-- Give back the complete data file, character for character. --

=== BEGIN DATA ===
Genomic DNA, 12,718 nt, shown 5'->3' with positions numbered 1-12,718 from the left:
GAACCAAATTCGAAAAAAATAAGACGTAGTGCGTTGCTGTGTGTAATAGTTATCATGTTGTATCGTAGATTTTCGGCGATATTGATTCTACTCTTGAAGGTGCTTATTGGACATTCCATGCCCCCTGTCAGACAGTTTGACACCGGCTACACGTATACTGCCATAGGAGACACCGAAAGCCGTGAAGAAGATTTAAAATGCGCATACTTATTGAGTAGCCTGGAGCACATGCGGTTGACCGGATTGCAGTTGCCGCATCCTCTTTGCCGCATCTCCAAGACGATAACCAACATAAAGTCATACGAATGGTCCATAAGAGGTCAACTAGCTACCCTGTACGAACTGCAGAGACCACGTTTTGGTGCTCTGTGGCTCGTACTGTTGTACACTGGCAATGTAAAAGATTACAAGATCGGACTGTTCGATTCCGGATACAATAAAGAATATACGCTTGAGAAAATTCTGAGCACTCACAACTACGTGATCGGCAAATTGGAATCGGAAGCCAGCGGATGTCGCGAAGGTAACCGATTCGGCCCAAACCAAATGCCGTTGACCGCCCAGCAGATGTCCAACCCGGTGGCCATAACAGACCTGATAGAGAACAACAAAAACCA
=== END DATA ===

Genomic DNA, 12,718 nt, shown 5'->3' with positions numbered 1-12,718 from the left:
GAACCAAATTCGAAAAAAATAAGACGTAGTGCGTTGCTGTGTGTAATAGTTATCATGTTGTATCGTAGATTTTCGGCGATATTGATTCTACTCTTGAAGGTGCTTATTGGACATTCCATGCCCCCTGTCAGACAGTTTGACACCGGCTACACGTATACTGCCATAGGAGACACCGAAAGCCGTGAAGAAGATTTAAAATGCGCATACTTATTGAGTAGCCTGGAGCACATGCGGTTGACCGGATTGCAGTTGCCGCATCCTCTTTGCCGCATCTCCAAGACGATAACCAACATAAAGTCATACGAATGGTCCATAAGAGGTCAACTAGCTACCCTGTACGAACTGCAGAGACCACGTTTTGGTGCTCTGTGGCTCGTACTGTTGTACACTGGCAATGTAAAAGATTACAAGATCGGACTGTTCGATTCCGGATACAATAAAGAATATACGCTTGAGAAAATTCTGAGCACTCACAACTACGTGATCGGCAAATTGGAATCGGAAGCCAGCGGATGTCGCGAAGGTAACCGATTCGGCCCAAACCAAATGCCGTTGACCGCCCAGCAGATGTCCAACCCGGTGGCCATAACAGACCTGATAGAGAACAACAAAAACCA